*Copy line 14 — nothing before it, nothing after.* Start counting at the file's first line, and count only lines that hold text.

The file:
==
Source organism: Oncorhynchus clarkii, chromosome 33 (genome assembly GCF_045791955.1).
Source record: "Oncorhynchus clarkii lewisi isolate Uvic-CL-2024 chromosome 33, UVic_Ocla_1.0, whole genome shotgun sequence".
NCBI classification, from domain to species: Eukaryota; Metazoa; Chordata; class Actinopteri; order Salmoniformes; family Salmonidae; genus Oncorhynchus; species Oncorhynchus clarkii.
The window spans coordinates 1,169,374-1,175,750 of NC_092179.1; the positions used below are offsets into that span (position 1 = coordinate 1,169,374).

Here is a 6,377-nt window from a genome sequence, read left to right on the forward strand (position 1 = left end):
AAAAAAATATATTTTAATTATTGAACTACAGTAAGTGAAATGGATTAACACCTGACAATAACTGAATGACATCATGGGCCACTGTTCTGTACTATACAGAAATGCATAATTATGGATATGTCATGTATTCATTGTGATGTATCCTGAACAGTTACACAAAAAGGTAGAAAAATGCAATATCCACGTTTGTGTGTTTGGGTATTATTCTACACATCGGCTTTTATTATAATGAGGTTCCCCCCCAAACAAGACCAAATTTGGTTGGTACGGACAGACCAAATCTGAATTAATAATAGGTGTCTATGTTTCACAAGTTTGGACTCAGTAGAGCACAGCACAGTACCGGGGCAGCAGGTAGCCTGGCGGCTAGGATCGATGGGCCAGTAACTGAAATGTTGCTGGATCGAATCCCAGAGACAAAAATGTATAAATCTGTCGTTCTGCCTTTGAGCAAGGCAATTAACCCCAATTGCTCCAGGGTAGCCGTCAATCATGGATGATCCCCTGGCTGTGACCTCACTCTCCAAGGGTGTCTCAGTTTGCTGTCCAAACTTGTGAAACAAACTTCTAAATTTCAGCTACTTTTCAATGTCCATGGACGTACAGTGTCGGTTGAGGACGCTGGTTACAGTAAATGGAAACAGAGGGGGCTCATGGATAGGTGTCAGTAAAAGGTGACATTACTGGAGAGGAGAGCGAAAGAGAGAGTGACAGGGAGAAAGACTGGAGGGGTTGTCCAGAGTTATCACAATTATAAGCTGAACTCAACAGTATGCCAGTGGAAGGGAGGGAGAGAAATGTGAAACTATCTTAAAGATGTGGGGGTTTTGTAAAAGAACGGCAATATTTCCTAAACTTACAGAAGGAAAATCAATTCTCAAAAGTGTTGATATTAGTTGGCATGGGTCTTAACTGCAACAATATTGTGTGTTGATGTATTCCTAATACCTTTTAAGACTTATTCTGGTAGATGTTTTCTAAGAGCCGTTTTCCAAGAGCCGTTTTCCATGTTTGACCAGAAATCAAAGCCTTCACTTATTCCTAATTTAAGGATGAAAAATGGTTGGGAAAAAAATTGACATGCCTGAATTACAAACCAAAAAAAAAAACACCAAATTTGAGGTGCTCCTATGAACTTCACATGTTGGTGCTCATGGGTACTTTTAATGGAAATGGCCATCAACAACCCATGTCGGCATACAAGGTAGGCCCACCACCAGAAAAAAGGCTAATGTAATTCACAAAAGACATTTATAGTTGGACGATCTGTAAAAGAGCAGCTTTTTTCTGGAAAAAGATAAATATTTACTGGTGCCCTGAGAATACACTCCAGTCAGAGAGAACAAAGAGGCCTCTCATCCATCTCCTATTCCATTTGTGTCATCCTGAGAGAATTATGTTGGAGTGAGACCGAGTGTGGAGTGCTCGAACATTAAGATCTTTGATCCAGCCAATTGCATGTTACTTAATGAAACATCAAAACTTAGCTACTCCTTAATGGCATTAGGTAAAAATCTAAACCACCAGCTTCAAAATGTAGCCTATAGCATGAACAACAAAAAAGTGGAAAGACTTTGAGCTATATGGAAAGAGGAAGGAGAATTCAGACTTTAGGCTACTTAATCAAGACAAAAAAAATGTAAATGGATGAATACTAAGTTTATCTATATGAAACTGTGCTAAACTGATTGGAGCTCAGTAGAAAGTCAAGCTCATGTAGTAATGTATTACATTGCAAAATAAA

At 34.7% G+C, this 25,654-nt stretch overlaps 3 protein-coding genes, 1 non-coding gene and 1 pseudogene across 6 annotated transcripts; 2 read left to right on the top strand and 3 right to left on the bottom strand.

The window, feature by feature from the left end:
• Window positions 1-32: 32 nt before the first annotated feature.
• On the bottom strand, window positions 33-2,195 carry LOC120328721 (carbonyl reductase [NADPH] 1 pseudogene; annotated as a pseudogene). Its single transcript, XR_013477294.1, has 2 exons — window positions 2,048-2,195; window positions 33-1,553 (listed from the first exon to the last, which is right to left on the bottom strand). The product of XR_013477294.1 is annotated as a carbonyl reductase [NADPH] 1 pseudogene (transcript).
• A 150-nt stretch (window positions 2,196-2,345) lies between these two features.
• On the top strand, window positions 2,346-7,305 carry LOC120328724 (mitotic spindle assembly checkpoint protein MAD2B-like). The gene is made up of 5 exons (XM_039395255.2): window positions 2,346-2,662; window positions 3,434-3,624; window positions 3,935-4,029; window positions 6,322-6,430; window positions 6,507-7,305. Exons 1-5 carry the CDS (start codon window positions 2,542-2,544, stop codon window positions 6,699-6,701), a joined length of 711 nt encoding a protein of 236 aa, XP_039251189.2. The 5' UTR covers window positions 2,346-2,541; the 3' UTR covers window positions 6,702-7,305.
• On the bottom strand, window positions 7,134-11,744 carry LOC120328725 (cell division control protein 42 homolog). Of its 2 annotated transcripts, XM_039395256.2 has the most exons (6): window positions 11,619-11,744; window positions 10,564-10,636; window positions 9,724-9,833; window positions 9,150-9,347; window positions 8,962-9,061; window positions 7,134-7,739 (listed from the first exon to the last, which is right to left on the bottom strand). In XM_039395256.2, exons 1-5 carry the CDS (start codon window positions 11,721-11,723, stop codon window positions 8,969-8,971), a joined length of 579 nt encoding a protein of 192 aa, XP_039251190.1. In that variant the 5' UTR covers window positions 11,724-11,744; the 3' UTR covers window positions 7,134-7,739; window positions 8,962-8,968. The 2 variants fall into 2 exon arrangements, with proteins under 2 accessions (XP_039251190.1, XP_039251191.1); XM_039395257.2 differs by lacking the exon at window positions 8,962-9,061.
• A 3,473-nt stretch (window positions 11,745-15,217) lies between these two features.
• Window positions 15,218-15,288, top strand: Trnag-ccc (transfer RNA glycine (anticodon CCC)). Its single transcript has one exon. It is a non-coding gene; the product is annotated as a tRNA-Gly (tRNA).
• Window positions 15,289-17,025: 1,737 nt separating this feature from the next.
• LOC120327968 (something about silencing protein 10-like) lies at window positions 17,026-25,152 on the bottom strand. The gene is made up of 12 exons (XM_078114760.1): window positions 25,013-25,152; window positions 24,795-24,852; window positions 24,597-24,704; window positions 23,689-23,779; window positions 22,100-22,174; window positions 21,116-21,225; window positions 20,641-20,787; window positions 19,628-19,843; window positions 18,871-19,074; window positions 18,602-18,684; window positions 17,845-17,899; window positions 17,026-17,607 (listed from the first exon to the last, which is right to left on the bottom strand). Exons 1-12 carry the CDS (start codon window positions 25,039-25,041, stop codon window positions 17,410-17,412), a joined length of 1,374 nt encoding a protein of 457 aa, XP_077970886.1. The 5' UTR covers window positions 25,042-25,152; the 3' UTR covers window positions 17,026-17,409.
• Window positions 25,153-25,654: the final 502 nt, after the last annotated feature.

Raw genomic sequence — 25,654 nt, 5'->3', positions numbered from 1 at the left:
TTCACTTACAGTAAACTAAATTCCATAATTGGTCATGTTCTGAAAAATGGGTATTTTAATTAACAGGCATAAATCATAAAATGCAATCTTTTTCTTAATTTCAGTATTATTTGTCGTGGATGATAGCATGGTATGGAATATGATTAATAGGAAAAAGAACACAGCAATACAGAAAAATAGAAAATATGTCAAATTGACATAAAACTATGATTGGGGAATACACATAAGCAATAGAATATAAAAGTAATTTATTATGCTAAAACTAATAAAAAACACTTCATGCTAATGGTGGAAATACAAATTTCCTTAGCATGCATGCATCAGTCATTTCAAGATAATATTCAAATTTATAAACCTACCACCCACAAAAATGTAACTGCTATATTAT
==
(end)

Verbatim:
• A 3,473-nt stretch (window positions 11,745-15,217) lies between these two features.